St. Mary’s Parish will celebrate the 375th anniversary of the founding of the Piscataway Catholic Community, on Sunday, July 5th, 2015. The community’s history dates to the Baptism of the Piscataway Chief Kittamaquund by Fr. Andrew White, S.J., on July 5th, 1640. This event occurred in what would become the territory of the Parish, the only Parish that bears the name of the tribe. The Parish recently commissioned and mounted a 17-foot high painting of this historic event, which graces the main church.

The July 5th event will include a visit from the Archbishop of Washington, Cardinal Donald Wuerl, and a Native American Indian Festival.

Event Time: Noon to 5pm

Event Location: Main church & main soccer field,  St. Mary’s of Piscataway Catholic Church, 13401 Piscataway Road, Clinton, MD 20735

Event Contact: 301-292-0527

For more information:

Contact: Bill Keimig, Director of Religious Education; Head of Committee for the 375th Anniversary Celebration, St. Mary’s of Piscataway Catholic Church


Further reading:


Piscataway Indians: The Catholic Encyclopedia


Kittamaquund, Tayac of the Piscataway (d. 1641): Archives of Maryland


The American Mission: Maryland Jesuits from Andrew White to John Carroll:  Georgetown University Library


Daughters of Princess Mary Kittamaquund

Margaret Brent (ca. 1601-ca. 1671): Maryland History Leaflet No. 1

St. Mary’s Catholic Church -Prince George’s County. Historic Site Summary Sheet. Survey #: P.G. #84-10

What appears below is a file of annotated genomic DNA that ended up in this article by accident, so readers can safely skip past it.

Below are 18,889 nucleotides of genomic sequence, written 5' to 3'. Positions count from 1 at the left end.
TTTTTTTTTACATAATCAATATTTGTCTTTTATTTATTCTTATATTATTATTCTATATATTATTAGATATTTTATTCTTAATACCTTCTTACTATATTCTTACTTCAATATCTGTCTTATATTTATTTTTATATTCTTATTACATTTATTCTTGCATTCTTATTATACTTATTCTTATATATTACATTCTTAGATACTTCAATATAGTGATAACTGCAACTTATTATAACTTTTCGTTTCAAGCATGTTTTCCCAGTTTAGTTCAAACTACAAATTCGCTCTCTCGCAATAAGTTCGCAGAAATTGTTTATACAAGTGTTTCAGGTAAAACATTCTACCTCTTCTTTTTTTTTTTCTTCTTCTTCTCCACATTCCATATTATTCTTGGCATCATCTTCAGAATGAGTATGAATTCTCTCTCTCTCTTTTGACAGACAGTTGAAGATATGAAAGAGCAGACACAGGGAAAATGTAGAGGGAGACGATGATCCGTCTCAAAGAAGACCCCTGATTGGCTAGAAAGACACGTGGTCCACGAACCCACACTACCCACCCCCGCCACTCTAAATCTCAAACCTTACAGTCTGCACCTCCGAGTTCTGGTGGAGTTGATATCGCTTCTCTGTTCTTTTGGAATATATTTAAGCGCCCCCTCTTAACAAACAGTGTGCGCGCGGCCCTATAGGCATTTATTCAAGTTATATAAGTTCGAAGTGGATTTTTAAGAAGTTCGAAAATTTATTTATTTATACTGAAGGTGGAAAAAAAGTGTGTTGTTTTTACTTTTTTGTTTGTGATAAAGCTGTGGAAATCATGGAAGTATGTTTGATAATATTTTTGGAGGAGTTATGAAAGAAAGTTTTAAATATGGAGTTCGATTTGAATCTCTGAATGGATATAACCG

Piscataway Timeline  

1550           Piscataway Tayac governed c. 7,000 people between Potomac and Patuxent Rivers

1608           John Smith explored the Potomac River; Piscataway welcomed him with kindness

1622           Powhatan Indians attacked at least 31 Virginia settlements along the James River

1623           Virginia colonists attacked Moyaone, killing many and burning houses and corn

1634           Piscataway Tayac Wannas permitted Leonard Calvert to establish St Mary’s City

1640           Piscataway Tayac Kittamaquund was baptized by Jesuit Father Andrew White

1644           Wahocasso succeeded as Tayac, who was succeeded by Uttapoingassenem in 1658, who was succeeded by Wannasapapin in 1662, who was succeeded by Nattowasso (son of Wahocasso—breaking the tradition of matrilineal succession) in 1663

1666           Facing increasing encroachments by European settlers, the Piscataway petitioned the Maryland council, saying: “We can flee no further.  Let us know where to live, and how to be secured for the future from the hogs and cattle.”

1695           Maryland Governor Francis Nicholson “advised the council to find a way of depriving Indians beyond Mattawoman Creek of their lands, in order to ‘occasion a greater quantity of Tobacco to be made.’”

1697           Piscataway Tayac Ochotomaquath and about 400 others fled to northern Virginia; then they allied with the Iroquois in 1701 and moved to Pennsylvania.

1699           Maryland colonists estimated Piscataway military strength at 80-90 warriors